A Confutation of both Sam Harris and Richard Carrier on Science and Morality
September 5, 2013
#1 ZF (Guest) on Friday September 06, 2013 at 11:15am
A few questions:
- Do you agree with Harris’ assertion that morality is concerned about the experience of conscious beings? It seems like a reasonable point. I can’t imagine any sort of morality in a universe devoid of consciousness.
- Is morality a natural, material phenomenon? Obviously a believer might say so, but I wouldn’t. I don’t accept any notion of supernaturally-delivered morality.
- Our behavior and the consequences of it are natural, material phenomena, correct?
Based on the ideas above, morality appears to me to be a natural, material phenomenon. If so, it should be, in principle, describable through science.
I’m relatively new to the is/ought problem, but my understanding is that no amount of descriptive work in the absence of an insertion of a value judgment can tell us what we ought to do. Again, I wouldn’t accept any supernatural “solution” to this problem.
The best link I can think of is mirror neurons or more generally how the experiences of one entity can influence those of another. I have my own positive experiences (pleasure, satisfaction, comfort, etc) and negative experiences (pain, disappointment, discomfort). Those experiences in others also affect me. Fictional characters can even evoke feelings in me. I feel other people’s pleasure/pain, happiness/sadness, etc.
- Does the is/ought problem apply to my own approach of positive experiences and retreat from negative ones?
#2 David Thomas Devine (Guest) on Friday September 06, 2013 at 2:23pm
As Sam Harris himself pointed out, if you replace all references to moral well being with physical well being (health), it seems that this author has refuted the idea that we can never really get to a place where people are healthy through the use of scientific principles of observation.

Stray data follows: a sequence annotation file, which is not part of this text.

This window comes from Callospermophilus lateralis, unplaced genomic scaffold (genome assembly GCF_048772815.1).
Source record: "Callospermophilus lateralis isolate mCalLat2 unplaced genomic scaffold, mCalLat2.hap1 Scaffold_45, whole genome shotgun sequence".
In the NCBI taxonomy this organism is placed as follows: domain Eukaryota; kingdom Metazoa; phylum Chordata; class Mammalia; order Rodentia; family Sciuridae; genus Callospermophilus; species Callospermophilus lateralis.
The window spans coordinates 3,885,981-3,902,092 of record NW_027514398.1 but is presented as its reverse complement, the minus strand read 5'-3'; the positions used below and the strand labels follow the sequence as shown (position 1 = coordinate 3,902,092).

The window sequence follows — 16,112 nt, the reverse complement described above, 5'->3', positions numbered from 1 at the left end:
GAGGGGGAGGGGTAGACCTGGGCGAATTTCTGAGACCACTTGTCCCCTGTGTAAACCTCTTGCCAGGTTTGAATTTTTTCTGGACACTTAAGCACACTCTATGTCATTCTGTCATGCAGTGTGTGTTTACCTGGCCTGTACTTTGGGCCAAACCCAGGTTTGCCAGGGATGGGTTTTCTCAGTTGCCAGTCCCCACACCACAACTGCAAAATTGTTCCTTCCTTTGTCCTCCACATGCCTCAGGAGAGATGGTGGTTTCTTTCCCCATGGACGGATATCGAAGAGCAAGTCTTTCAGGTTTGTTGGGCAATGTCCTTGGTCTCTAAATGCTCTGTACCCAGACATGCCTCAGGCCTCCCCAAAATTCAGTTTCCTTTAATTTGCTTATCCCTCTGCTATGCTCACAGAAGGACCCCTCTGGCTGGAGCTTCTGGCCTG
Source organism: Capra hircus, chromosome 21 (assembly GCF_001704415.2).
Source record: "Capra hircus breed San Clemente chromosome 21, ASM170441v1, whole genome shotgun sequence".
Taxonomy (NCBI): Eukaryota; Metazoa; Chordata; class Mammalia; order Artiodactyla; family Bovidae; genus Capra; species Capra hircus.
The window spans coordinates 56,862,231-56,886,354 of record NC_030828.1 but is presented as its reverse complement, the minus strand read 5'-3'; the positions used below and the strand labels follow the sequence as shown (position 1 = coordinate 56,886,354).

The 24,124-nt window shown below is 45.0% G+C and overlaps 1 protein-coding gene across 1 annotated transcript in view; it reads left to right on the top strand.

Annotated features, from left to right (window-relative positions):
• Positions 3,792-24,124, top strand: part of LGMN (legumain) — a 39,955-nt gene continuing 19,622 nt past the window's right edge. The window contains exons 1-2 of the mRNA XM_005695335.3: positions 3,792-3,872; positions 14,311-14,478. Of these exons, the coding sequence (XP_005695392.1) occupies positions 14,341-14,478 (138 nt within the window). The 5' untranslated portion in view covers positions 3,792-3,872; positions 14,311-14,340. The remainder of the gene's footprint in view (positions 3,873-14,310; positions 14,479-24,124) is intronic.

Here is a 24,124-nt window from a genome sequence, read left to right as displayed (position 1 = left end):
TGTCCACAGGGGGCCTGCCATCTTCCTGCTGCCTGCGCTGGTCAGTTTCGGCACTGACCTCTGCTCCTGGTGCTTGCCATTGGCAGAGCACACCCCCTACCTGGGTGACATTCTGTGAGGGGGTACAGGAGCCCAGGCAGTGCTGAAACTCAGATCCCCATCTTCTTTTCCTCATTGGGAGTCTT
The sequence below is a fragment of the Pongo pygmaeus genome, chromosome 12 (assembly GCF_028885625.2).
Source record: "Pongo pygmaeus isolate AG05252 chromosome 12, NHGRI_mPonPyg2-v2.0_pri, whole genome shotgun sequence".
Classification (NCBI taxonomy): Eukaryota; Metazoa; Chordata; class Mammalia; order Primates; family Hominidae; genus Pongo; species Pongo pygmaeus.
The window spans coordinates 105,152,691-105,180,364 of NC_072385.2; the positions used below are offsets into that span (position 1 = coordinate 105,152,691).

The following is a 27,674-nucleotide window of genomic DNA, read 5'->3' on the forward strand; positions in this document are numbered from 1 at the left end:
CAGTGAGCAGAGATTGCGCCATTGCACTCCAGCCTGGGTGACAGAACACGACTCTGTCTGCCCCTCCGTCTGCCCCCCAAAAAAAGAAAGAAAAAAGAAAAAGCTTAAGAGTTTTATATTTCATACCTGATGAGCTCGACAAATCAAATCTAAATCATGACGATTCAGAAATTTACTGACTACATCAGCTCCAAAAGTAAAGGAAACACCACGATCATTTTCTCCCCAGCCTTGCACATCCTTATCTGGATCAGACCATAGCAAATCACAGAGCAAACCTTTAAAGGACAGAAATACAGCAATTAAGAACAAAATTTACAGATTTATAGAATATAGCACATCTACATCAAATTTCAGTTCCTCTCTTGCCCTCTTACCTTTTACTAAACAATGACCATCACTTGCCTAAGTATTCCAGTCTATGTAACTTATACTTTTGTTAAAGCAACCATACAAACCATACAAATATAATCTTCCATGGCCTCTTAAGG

(Consider: “the very notion of how specifically to “maximize the (health) of any human being in any particular set of circumstances” is far too vague to apply methodologically for concrete results”)
Further, declarations such as “We’d suspect the presence of a deeply buried “Is-Ought” gap, and we’d be right.” are asserted without evidence ... where is the ‘is-ought’ gap that the aliens are concealing from us? (Generally speaking I have not found arguments for ‘is-ought’ to be convincing, aside from the specific idea that authors of philosophical material often make jumps without explanation, in the model of - Step 1: The way things are, Step 2: ???, Step 3: Profit!)
#3 John Shook on Saturday September 07, 2013 at 11:04am
Hi ZF, good questions. I am a naturalist so I agree that everything about how human beings do morality is natural—nothing unnatural is required for explaining how humans maintain and enact their moral beliefs. That’s just a descriptive matter, not a prescriptive matter. The question of which things people actually take to be moral is one issue, while the issue of what truly are our moral duties is quite another. Not everything we think is moral is really moral. Hence the need for more wise thinking about what we really OUGHT to be doing.
You ask whether “morality is concerned about the experience of conscious beings”? Morality is actually concerned with what conscious beings do to each other. Of course, unless there is consciousness (in some minimal sense of awareness), what you do to an unaware thing isn’t a moral problem as far as that thing is concerned.